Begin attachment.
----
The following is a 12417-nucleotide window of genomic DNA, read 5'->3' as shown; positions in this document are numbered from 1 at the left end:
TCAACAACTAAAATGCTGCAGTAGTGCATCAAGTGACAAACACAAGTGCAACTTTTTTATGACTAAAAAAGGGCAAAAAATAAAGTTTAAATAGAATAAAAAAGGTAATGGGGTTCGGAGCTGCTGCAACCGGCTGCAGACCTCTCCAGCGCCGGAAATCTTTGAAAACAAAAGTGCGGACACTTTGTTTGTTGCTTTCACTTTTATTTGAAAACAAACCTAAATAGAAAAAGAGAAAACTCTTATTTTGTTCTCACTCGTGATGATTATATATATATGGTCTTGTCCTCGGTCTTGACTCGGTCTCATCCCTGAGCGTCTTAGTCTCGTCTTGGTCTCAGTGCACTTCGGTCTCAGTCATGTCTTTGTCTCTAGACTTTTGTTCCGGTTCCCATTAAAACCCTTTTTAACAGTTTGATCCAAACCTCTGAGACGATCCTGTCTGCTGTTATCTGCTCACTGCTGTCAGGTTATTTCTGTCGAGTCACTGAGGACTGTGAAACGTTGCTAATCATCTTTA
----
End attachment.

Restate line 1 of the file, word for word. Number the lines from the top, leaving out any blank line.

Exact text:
The following is a 12417-nucleotide window of genomic DNA, read 5'->3' as shown; positions in this document are numbered from 1 at the left end: